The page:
Every photograph has an interesting story, Frampton said. She asked each of the mothers a series of questions about their new life in America during the shoot. When she asked them how they felt knowing their babies were born American citizens they were unanimously overjoyed.

Frampton has found her own joy in getting to know these new mothers. “I have learned so much,” she said. “I’m still learning.”

Joy spilled over from the refugees, government officials, and refugee service providers as they all continued to spill into the banquet hall. More than 20 finely dressed tables filled the large room that usually accommodated American Expresses employees on their breaks.

The music died down as the nearly 200 guests began taking their seats.

George Biddle, executive vice-president of the IRC, emceed the evening. Biddle took a moment to thank all the participants and especially those who helped plan the event. He then introduced Salt Lake County Mayor Peter Corroon and former Salt Lake City Mayor Palmer DePaulis. DePaulis, who was recently appointed director of community and culture by Gov. Jon Huntsman Jr., appeared behalf of the governor who was celebrating his wedding anniversary.

Corroon and DePaulis presented proclamations, one from the county and one from the state, declaring Nov. 14, through Nov. 20, Refugee Appreciation and Celebration Week.

Next, Janet Harris, vice president of development for the IRC, addressed the crowd. Harris related a story about taking a taxi from the airport to her hotel in Salt Lake. Her cab driver happened to be a Somali refugee who was resettled by the IRC a few years ago.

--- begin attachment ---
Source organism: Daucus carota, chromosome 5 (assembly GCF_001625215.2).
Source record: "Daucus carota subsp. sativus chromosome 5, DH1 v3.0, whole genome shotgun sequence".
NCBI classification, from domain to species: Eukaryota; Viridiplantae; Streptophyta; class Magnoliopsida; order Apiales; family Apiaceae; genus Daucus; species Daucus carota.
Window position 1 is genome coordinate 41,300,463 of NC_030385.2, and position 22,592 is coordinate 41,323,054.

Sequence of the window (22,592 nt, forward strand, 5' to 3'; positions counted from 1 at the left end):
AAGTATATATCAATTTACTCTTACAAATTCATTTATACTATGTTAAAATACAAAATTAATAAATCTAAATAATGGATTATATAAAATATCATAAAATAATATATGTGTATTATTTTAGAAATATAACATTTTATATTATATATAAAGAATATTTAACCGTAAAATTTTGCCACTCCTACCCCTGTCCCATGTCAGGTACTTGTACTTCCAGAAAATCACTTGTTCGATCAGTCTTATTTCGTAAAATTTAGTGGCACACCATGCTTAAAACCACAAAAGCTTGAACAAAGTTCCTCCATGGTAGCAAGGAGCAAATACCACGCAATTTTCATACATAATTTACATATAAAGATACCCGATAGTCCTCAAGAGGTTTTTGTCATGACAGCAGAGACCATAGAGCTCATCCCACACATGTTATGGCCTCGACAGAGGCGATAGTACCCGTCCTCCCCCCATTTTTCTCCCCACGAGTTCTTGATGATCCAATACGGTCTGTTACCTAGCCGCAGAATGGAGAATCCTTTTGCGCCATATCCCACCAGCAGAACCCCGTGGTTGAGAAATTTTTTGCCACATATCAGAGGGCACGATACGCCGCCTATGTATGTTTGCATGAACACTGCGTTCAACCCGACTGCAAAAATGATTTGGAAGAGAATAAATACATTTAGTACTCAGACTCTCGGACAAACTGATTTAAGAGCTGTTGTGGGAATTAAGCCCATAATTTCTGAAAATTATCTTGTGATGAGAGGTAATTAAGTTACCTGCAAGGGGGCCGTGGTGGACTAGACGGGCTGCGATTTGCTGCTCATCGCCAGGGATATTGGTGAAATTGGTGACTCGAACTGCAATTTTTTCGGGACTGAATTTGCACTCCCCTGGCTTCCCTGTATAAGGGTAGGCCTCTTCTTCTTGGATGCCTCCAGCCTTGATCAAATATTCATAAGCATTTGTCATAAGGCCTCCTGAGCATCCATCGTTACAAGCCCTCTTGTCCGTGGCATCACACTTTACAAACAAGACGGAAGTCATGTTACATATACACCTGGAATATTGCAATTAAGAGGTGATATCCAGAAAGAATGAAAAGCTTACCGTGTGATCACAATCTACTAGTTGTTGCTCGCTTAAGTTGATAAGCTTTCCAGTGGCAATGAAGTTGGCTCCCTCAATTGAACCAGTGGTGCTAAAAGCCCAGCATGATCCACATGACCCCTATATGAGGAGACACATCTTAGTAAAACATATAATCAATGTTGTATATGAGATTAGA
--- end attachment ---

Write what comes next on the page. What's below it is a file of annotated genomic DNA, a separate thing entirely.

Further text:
She asked the driver how he liked his new life here. He told her he was happy because he has three things here he did not have at home: freedom, opportunity and safety.

Harris revealed why the IRC decided to hold it’s largest event in conjunction with Thanksgiving. “All cultures have some form of harvest holiday,” she said. “So there is common ground there.”

She then reminded everyone about the pilgrim’s very first Thanksgiving; a dinner held by a group of people who had been forced to leave their homes in search of freedom, opportunity and safety.

With the speeches done it was time for the entertainment.

A group of women and young girls from Burundi and Rwanda performed rollicking native dances in traditional costumes.

They were followed by a quartet of young Burundian men in green and white robes, each with a tall drum. The men set up their instruments on stage and began a 20-minute marathon of intense drumming and call-and-response shouts. By the time they were done they were drenched with sweat and the audience was as excited from their robust meal and lively entertainment.

As the evening wound down the attendees discussed their new memories. Their reveries were filled with hope of future events and newborn traditions. This Thanksgiving dinner was a bit different from the traditional memories of the holiday so many have, but the new memories it provided for it’s guests, both the refugee families and the others there, will surely be no less poignant and no less meaningful.

The smiling faces leaving the American Express building that evening may have seemed foreign and each was unquestionably different, but as Patrick Poulin pointed out earlier that evening, whether you say markozy, banyaba, or ji shu tin baday, it still just means thanks.